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How to Avoid Forced Labor Violations on Your Imports

Fast Facts about Forced Labor

  • Section 307 of the Tariff Act of 1930 (19 U.S.C. § 1307) prohibits the importation of all goods, wares, articles and merchandise mined, produced or manufactured, wholly or in part, in any foreign country by convict, forced and/or indentured labor (including children).
  • As such, the US Secretary of the Treasury is authorized and directed to prescribe any regulations deemed necessary for the enforcement of this provision.
  • US Customs and Border Protection (CBP) will issue a Withhold Release Order (WRO) following an investigation into forced labor if it determines that the information available “reasonably but not conclusively” indicates that the merchandise is being—or is likely to be—imported in violation of Section 307. 
  • CBP personnel at ports of entry are instructed to detain shipments that contain merchandise suspected of being made by forced labor.
  • WROs are not an outright ban – importers have the opportunity to demonstrate that the merchandise in question was not made using forced labor.       

How to Identify Forced Labor

CBP defines forced labor as all work or service which is exacted from any person under the menace of any penalty for its nonperformance and for which the worker does not offer work or service voluntarily. Indentured labor is defined as work or service performed pursuant to a contract, the enforcement of which can be accomplished by process or penalties. This includes forced or indentured child labor.

According to the International Labor Organization (ILO), there are 11 indicators of Forced Labor:

  • Abuse of vulnerability
  • Deception
  • Restriction of movement
  • Isolation
  • Physical and sexual violence
  • Intimidation and threats
  • Retention of identity documents
  • Withholding of wages
  • Debt bondage
  • Abusive working and living conditions
  • Excessive overtime

The presence of a single indicator in a given situation may in some cases imply the existence of forced labor. However, in other cases, you may need to look for several indicators which, taken together, point to a forced labor case.

Overall, the set of eleven indicators covers the main possible elements of a forced labor situation and hence provides the basis to assess whether or not an individual worker is a victim of this crime. Further guidance on how to use the indicators in practice is provided in the ILO e-learning tool on identifying and investigating cases of forced labor.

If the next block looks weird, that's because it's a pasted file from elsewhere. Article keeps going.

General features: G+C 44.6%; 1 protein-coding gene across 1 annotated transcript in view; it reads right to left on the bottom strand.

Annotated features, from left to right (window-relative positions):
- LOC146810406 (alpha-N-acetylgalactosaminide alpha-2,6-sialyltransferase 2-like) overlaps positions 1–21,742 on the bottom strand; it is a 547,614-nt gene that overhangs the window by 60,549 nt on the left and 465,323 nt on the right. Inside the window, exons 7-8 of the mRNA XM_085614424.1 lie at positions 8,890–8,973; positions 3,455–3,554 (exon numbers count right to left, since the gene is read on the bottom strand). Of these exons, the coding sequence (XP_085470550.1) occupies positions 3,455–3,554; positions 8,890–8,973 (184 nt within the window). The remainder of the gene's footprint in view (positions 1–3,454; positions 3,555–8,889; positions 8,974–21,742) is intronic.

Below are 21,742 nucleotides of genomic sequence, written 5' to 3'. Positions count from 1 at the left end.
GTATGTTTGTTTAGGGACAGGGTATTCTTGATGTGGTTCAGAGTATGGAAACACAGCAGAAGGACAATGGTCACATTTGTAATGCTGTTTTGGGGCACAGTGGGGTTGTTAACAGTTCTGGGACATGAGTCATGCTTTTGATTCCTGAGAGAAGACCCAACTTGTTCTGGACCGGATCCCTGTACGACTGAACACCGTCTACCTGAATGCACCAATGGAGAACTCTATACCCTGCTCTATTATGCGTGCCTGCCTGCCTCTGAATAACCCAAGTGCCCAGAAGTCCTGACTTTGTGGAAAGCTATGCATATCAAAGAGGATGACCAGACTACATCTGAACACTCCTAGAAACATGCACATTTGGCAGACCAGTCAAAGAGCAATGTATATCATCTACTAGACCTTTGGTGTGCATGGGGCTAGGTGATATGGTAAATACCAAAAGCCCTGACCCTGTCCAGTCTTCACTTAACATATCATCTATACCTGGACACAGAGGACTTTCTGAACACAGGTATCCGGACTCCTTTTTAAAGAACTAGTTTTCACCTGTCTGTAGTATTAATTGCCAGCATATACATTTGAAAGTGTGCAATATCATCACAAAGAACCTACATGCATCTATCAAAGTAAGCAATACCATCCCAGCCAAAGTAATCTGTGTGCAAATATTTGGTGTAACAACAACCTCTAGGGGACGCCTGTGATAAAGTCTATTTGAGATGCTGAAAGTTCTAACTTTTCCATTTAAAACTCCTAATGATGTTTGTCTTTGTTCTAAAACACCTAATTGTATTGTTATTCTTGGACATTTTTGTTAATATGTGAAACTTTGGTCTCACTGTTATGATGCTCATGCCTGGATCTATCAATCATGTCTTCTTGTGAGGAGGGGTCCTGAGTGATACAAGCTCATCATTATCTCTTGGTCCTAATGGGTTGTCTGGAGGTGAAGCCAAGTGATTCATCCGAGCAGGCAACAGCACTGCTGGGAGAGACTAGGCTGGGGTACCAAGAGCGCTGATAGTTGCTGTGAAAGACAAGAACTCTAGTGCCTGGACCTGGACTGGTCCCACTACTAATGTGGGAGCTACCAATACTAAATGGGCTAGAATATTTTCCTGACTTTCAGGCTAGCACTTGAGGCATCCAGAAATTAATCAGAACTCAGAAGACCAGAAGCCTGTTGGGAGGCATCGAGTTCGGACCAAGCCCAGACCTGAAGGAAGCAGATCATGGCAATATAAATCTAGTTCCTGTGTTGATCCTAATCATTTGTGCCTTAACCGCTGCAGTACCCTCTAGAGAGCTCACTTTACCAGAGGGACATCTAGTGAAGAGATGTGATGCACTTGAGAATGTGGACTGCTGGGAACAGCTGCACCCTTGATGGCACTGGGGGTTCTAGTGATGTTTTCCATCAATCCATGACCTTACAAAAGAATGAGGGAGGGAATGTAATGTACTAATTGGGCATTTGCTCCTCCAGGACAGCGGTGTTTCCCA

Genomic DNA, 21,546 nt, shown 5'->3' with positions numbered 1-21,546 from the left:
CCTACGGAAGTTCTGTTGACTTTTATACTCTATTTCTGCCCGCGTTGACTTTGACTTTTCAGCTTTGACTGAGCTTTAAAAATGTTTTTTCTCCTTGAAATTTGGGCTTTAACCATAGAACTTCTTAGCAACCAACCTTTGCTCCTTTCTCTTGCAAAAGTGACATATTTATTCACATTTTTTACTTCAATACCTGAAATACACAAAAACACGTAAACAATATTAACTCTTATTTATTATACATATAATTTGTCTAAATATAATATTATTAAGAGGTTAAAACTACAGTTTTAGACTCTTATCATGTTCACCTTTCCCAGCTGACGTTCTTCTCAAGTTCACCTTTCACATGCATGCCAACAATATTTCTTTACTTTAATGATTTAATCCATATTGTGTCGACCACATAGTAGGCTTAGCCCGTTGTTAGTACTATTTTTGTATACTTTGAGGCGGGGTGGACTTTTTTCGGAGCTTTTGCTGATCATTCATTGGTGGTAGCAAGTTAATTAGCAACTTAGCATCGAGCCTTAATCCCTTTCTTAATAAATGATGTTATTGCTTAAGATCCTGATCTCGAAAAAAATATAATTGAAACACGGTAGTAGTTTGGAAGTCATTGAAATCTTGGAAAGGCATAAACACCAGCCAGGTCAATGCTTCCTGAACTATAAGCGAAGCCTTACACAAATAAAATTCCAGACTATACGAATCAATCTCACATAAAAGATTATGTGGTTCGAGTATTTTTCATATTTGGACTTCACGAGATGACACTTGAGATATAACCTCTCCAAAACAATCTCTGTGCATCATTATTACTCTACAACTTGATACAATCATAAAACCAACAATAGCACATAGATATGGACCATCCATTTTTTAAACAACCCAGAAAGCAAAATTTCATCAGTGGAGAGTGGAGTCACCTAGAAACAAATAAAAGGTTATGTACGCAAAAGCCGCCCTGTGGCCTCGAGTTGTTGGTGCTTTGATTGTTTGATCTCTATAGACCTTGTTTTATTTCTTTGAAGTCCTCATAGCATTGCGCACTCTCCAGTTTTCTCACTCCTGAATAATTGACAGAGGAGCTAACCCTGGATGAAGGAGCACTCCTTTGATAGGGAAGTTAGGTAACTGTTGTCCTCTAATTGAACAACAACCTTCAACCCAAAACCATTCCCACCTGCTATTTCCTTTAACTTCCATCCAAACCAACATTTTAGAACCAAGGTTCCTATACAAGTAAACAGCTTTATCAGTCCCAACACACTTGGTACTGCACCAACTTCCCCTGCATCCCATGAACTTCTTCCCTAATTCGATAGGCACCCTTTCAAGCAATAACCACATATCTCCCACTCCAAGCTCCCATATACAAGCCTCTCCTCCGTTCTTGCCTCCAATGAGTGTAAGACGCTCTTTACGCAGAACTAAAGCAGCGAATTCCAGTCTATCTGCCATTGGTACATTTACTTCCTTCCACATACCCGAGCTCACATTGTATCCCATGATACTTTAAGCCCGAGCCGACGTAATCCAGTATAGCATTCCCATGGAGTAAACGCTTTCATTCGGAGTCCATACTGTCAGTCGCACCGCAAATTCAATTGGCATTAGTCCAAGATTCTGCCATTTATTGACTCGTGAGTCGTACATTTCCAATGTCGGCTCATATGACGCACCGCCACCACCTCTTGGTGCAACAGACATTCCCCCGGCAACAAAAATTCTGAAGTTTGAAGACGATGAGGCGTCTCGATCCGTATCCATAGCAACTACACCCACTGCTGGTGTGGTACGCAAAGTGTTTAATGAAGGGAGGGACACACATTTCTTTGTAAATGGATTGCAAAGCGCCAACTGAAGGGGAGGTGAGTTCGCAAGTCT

How to Avoid Forced Labor Violations

Importers must address Forced Labor Risks in the supply chain now and be prepared to act immediately if their shipment is stopped. These proceedings can be very costly and time-con

In addition to performing supply chain assessments, the US Department of Labor (DOL) recommends that importers have a comprehensive and transparent social compliance system in place to help mitigate risk and ensure internal controls.

Important things to keep in mind:

  • The forced labor ban has no exceptions, and no de minimis provisions. Forced labor is a blanket prohibition on goods produced, even in part, with forced labor.
  • CBP may act on information of any person that knows or has a reason to know goods were produced using forced labor.
  • All importers are responsible for reasonable care. Please review the section on forced labor (Informed compliance publication on reasonable care.) Be ready to respond to these questions on a CBP Form 28 Request for Information.
  • There are currently WROs from China, Democratic Republic of Congo, India, Japan, Malawi, Malaysia, Mexico, Mongolia, Nepal, Turkmenistan, Zimbabwe, and even Fishing Vessels.
  • Forced Labor can happen with any type of good. Goods implicated so far have been: Apparel, Bidi cigarettes, Carpet, Computer parts, Diamonds, Furniture, Gold, Hair Products, Palm oil, Rubber gloves, Seafood, Stevia, Toys, and Video games.
  • Companies that are unprepared to comply may face serious financial consequences, along with serious delays of their products.

Helpful Resources on Forced Labor Violations

Questions? We are here to help! Please do not hesitate to contact your Shapiro branch office or [email protected] or visit our Regulatory Compliance service page.